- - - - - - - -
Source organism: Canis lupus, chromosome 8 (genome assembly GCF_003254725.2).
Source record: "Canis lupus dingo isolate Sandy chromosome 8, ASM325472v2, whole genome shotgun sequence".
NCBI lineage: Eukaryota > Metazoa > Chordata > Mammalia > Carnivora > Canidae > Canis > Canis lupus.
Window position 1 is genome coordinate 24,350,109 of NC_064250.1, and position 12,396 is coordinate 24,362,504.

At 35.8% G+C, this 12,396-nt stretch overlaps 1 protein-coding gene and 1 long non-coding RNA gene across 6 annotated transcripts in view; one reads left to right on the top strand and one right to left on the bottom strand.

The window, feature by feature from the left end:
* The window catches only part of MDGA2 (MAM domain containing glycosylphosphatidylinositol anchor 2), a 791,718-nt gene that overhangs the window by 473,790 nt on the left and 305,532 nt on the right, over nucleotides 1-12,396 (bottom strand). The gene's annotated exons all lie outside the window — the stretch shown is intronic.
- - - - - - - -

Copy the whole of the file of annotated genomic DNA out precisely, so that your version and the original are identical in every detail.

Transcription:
Source organism: Canis lupus, chromosome 8 (genome assembly GCF_003254725.2).
Source record: "Canis lupus dingo isolate Sandy chromosome 8, ASM325472v2, whole genome shotgun sequence".
NCBI lineage: Eukaryota > Metazoa > Chordata > Mammalia > Carnivora > Canidae > Canis > Canis lupus.
Window position 1 is genome coordinate 24,350,109 of NC_064250.1, and position 12,396 is coordinate 24,362,504.

At 35.8% G+C, this 12,396-nt stretch overlaps 1 protein-coding gene and 1 long non-coding RNA gene across 6 annotated transcripts in view; one reads left to right on the top strand and one right to left on the bottom strand.

The window, feature by feature from the left end:
* The window catches only part of MDGA2 (MAM domain containing glycosylphosphatidylinositol anchor 2), a 791,718-nt gene that overhangs the window by 473,790 nt on the left and 305,532 nt on the right, over nucleotides 1-12,396 (bottom strand). The gene's annotated exons all lie outside the window — the stretch shown is intronic.